“What’s your view on decanting?” is one of the first questions wine world denizens ask each other upon meeting. Whether they will become lifelong friends, colleagues or mortal enemies depends heavily on the answer. My personal answer (“decant it if you like”) has doubtless won me some nemeses, but like virtually everything in wine I feel it comes down to personal choice as long as you treat the wine with sufficient respect (for instance if you’re thinking about chucking a young Opus One in the blender, that’s your choice but we’re probably not going to be friends).
For every wine I’ve drunk that felt a little reticent, I’ve had at least one other that I felt spent too long stewing in a decanter. Most of the time, I’d rather just let the wine open up over the course of an evening as I enjoy it glass by glass. However, in a group setting where you’re serving each person a single glass of each wine you don’t have this luxury and this is where decanters really come in handy.
The purpose of decanting red and fortified wines is generally either to loosen them up if they’re young or clean them up (i.e. separate the liquid from the solid sediment) if they’re old. In the former case, oxygen exposure is key and so you want a decanter that creates a large wine surface. In the latter case, you want a sufficiently long neck to allow you to easily detect some of the sediment when you’re starting to pour.
The purpose of decanting white, rosé and sparkling wines is generally to help drive away overly aggressive “reductive” notes. These can express themselves attractively as a hint of struck match or truffle, or much less attractively as boiled cabbage, onions, rotten eggs or burnt rubber. Because reduction takes place in the absence of oxygen, exposure to oxygen in a decanter can help eliminate some reductive compounds but others are more stable and so no matter how violently you swirl, the offensive odour of sweet corn just won’t dissipate.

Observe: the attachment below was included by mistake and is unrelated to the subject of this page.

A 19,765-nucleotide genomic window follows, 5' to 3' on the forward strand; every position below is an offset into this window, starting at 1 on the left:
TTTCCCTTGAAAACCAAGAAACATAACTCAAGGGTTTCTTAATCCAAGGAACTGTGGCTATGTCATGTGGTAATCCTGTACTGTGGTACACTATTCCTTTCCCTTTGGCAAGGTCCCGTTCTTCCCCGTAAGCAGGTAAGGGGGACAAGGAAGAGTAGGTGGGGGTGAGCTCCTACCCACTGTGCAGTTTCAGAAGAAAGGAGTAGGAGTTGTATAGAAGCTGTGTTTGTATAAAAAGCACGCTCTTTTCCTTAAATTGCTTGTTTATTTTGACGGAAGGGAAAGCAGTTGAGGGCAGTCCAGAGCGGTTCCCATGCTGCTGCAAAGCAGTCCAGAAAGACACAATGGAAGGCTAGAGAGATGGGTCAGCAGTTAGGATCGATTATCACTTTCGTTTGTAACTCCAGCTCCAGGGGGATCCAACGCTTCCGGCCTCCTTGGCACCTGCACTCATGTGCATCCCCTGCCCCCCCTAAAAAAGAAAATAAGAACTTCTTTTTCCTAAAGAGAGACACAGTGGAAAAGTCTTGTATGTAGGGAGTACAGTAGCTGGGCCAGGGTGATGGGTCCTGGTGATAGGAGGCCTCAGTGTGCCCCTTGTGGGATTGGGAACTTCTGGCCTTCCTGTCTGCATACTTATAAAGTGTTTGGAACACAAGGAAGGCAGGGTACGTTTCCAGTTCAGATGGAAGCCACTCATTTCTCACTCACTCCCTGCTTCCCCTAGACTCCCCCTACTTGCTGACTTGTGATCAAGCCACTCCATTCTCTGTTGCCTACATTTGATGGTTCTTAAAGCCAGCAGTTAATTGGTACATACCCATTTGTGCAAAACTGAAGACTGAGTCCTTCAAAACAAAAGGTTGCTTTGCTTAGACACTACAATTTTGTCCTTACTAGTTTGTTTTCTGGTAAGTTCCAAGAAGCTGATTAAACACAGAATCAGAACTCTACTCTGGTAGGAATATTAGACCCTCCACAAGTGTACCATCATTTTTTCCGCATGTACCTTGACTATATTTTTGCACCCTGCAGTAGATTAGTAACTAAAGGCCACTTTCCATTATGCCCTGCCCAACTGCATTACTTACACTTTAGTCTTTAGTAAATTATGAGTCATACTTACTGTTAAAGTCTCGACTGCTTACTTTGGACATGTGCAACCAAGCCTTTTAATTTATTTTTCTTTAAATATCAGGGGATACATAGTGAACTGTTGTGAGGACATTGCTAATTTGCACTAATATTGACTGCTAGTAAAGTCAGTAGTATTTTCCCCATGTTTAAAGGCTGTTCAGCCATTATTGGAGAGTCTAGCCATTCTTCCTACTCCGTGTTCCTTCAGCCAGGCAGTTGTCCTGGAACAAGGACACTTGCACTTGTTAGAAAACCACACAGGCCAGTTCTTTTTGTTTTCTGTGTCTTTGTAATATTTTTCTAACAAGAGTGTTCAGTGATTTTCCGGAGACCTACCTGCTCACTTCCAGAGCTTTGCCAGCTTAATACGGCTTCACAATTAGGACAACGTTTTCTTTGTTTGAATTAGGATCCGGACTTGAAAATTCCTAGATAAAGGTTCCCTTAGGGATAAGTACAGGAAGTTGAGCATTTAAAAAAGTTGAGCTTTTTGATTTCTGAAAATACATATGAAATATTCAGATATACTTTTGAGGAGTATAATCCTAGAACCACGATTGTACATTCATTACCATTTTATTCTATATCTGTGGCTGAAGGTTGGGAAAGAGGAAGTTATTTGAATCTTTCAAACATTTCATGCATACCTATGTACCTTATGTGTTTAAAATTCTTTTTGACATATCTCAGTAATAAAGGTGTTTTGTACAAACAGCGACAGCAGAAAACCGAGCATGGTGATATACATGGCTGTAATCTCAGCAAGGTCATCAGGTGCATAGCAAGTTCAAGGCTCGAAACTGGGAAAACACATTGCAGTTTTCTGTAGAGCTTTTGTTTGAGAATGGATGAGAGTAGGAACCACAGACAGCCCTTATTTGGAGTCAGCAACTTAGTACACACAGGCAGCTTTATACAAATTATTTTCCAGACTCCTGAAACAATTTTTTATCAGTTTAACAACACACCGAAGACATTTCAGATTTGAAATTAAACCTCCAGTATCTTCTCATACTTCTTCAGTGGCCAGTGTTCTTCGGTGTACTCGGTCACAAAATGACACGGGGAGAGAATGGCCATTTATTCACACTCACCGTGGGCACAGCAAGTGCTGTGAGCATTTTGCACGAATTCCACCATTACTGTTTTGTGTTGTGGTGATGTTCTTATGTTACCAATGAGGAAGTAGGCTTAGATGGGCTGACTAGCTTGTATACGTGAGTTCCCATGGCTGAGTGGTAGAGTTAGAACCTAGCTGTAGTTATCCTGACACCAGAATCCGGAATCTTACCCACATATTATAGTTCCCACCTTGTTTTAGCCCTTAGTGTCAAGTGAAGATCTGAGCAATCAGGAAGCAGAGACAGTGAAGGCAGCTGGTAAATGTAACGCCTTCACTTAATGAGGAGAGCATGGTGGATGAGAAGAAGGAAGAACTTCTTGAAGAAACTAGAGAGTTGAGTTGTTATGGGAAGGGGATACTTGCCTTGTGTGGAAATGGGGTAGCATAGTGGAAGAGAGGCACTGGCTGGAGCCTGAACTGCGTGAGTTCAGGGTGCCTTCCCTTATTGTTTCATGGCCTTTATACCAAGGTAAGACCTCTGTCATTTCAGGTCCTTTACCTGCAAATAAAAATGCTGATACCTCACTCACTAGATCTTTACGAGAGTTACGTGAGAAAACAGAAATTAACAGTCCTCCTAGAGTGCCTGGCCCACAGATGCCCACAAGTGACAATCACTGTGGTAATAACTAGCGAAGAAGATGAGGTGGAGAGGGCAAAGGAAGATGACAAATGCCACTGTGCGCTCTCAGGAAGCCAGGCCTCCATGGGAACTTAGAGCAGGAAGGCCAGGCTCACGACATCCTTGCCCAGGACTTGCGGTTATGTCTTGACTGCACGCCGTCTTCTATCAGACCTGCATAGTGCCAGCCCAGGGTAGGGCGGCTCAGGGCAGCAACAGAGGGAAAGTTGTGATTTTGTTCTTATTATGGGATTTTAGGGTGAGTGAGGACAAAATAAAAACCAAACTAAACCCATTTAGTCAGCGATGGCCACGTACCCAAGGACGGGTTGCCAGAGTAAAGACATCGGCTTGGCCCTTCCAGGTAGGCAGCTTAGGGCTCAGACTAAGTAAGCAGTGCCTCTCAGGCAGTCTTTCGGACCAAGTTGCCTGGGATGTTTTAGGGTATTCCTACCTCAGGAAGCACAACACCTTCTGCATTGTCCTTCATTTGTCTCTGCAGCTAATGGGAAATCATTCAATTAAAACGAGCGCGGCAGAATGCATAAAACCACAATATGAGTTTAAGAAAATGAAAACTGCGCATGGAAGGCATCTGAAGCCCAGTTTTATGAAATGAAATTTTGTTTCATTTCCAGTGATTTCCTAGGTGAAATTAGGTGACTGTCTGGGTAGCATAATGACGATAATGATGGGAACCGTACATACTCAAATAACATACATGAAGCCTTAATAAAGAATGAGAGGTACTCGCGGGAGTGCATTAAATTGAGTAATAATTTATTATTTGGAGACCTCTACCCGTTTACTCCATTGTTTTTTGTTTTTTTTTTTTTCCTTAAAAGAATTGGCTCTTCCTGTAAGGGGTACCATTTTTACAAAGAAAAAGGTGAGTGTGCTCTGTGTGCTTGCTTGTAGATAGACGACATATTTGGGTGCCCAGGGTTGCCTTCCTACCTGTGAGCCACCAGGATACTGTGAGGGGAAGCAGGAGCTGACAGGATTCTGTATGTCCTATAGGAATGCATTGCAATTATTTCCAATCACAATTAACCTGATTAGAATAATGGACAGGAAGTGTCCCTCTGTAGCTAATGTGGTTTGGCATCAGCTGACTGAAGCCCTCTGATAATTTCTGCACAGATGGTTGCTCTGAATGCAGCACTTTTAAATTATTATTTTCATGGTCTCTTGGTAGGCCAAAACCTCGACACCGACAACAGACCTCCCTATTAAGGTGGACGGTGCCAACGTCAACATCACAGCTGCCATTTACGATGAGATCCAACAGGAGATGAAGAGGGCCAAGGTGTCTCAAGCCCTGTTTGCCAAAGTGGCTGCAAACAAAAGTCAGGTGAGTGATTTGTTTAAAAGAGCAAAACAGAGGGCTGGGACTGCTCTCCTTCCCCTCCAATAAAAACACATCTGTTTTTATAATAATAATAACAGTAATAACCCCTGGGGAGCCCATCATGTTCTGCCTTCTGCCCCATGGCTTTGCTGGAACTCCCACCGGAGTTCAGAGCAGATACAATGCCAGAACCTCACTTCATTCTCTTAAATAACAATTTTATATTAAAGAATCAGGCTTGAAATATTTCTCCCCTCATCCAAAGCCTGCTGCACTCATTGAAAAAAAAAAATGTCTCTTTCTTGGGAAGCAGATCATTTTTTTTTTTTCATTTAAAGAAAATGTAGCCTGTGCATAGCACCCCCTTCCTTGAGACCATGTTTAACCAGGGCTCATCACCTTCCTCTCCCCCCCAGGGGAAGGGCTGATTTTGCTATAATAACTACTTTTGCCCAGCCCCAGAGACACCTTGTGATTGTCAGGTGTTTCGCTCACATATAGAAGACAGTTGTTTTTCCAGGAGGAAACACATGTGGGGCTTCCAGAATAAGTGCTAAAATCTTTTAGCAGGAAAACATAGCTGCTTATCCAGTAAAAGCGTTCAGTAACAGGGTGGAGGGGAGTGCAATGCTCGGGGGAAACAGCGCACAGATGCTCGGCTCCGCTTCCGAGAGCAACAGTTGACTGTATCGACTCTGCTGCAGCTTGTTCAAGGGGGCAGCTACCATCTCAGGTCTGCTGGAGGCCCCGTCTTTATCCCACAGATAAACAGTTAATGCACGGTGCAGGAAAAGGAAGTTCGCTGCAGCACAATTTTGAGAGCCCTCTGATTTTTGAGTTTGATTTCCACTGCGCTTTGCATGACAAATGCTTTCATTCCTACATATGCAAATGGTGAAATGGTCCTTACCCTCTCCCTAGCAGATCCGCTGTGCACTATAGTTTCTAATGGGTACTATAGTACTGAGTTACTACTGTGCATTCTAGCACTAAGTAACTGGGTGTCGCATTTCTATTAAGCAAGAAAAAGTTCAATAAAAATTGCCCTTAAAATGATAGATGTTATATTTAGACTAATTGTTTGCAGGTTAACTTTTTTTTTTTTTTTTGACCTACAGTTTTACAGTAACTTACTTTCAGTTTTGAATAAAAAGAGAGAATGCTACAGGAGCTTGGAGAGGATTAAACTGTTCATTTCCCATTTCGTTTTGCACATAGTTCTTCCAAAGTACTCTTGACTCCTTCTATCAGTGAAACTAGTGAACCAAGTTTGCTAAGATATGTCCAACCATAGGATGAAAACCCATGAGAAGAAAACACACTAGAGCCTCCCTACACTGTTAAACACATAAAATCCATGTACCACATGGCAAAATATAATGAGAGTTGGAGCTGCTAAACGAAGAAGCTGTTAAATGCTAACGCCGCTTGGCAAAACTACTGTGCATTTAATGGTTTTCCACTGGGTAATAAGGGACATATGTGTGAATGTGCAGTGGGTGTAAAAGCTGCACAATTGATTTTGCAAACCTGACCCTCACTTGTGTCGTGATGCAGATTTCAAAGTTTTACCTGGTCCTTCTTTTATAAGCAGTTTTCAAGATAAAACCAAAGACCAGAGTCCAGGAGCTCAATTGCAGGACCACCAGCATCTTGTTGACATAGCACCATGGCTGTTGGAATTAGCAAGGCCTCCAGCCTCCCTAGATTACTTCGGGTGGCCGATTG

Below, you’ll find a list of five basic decanter shapes you may want in your arsenal to help extract the best out of each bottle. For most people, the first two are probably sufficient.
A description that covers shapes as disparate as jugs, flower vases and water flasks, the unifying factor in all these incarnations is a vaguely bottle-like form with a low ratio of wine surface area to volume.
A good all-around, practical decanter that is easy to clean, the carafe is also a good choice for fragile older wines, which can’t necessarily handle much sloshing around, provided it has a sufficiently long neck. Another bonus of the carafe is it tends to be easy on the wrists, particularly with the addition of thoughtful details like a punt in the bottom.